Luxendarc is falling into darkness. The crystals have been consumed by a dark force and everything around it is being affected. Ships are no longer able to sail because the oceans have rotted. A large volcano has erupted and continues to erupt near a nation already engulfed in civil war. The small farming village of Norende has recently been swallowed up by a great chasm. All of this madness surrounding you and you are the sole survivor of the Norende incident. You tried to save your brother as the chasm opened up but you were not strong enough to hold on. It’s been a week since the city has collapsed, yet that image keeps replaying in your mind over and over again. You’ve been staying in a nice inn in Caldisla. Everyone in the city has been extremely welcoming and open to you. Your strength has finally returned and it is time to face your demons and see if the collapse was something you dreamed or if it was a reality.
Last week I finished up Bravely Default and overall it was a pretty good game. Without spoiling anything I will say the first half (which ends up being most of the game time) was much better than the second half. One of the main things I really liked about the game was the job system. It really allowed you to customize a character how you would like it. Many times I wished I could put more abilities on characters but it forced me to really think about what I wanted to do with each of them. In the end one of my favorite combinations had to be the vampire/ dark knight. I would open up a battle, purposely get my health as low as possible and then hit the enemy with a move that hits harder proportional to your health lost. From there, if an enemy were to kill Ringabel (he was my vampire/ dark knight) he had a 50% chance to resurrect each turn. That combination was pretty ridiculous in the long run, and strategy-building like that made the game a lot of fun.
While playing the game there would be little additional conversations between the characters. Many of the conversation would involve talk about food. I really enjoyed these conversations because it made the characters feel a bit more real to me. If there is one thing that I think a lot of games don’t include, it is how important food is in our daily lives. Unfortunately the game only had one item that was food related: status increasing buns. When I saw the image I knew immediately I had to dive in and make some red bean buns. One of the big things was getting the red bean paste right. Now I usually do not recommend shortcuts but if you do not have a spare 5-8 hours instead of making your own red bean paste, pick up a can of it and just make the buns (try out the recipe here). This is honestly one of the first recipes in a while that requires a good amount of watching and takes several hours, so let’s just dive right in.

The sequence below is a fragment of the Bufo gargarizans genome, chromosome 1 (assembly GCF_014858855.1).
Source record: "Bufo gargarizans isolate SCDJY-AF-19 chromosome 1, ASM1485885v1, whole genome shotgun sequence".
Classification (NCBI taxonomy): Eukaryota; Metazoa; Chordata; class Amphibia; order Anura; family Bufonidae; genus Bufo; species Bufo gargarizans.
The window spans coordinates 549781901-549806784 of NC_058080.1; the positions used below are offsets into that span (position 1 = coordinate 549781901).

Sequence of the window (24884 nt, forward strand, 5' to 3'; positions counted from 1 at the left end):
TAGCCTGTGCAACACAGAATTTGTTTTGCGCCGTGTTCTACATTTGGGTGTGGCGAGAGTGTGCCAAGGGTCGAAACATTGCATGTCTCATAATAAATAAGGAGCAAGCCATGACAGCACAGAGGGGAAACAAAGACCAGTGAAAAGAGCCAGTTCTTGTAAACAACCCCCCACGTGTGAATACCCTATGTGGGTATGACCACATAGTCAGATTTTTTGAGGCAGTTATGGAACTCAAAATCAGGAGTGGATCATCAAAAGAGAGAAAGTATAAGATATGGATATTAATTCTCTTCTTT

Recipe inspired by: JustOneCookBook
Required Equipment: mesh strainer, bowl, pot, potato masher
– 12 oz Azuki Beans
– 1 ½ cups sugar
– 1 tsp salt
The night before you are going to cook the beans, place them in a boil and cover with water. Let the beans soak overnight. The next day when you are ready to cook remove the beans from the water and rinse them really well.
Place the beans in a pot and cover with water until there are 2 inches of water above the beans. Place over medium-high heat and bring to a boil. Once it is boiling cover, turn off the heat, and let it sit for 5 minutes. Drain the beans and repeat that process one more time.
Now the real cooking process starts. Place the beans back in the pot and cover with just enough water to cover the beans. Bring to a boil and then lower the heat to medium-low. Watch the water level; you want to maintain the barely covered state. Throughout the cooking time you are going to be adding water to the pot. When you do that I recommend giving the beans a light mix so nothing is sticking to the bottom of the pan.
Continue cooking the beans at this low heat until the beans are soft enough that they break from a slight squeeze (test them carefully as the bean will be hot). This process can take anywhere from 5-8 hours (I’ve done this three times now and the cooking time is that radical). Turn the heat up to high and add the sugar in small batches. I’ve typically done it in 4 batches. Continue to cook until the sugar and beans are well mixed together and the water has mostly evaporated.
Once the cooking is done, remove the beans from the pot and place them in a bowl. Take a potato masher and mash the beans until smooth. At this point you can start making the bao (recipe for the dough can be found here) or store in the refrigerator for up to a week.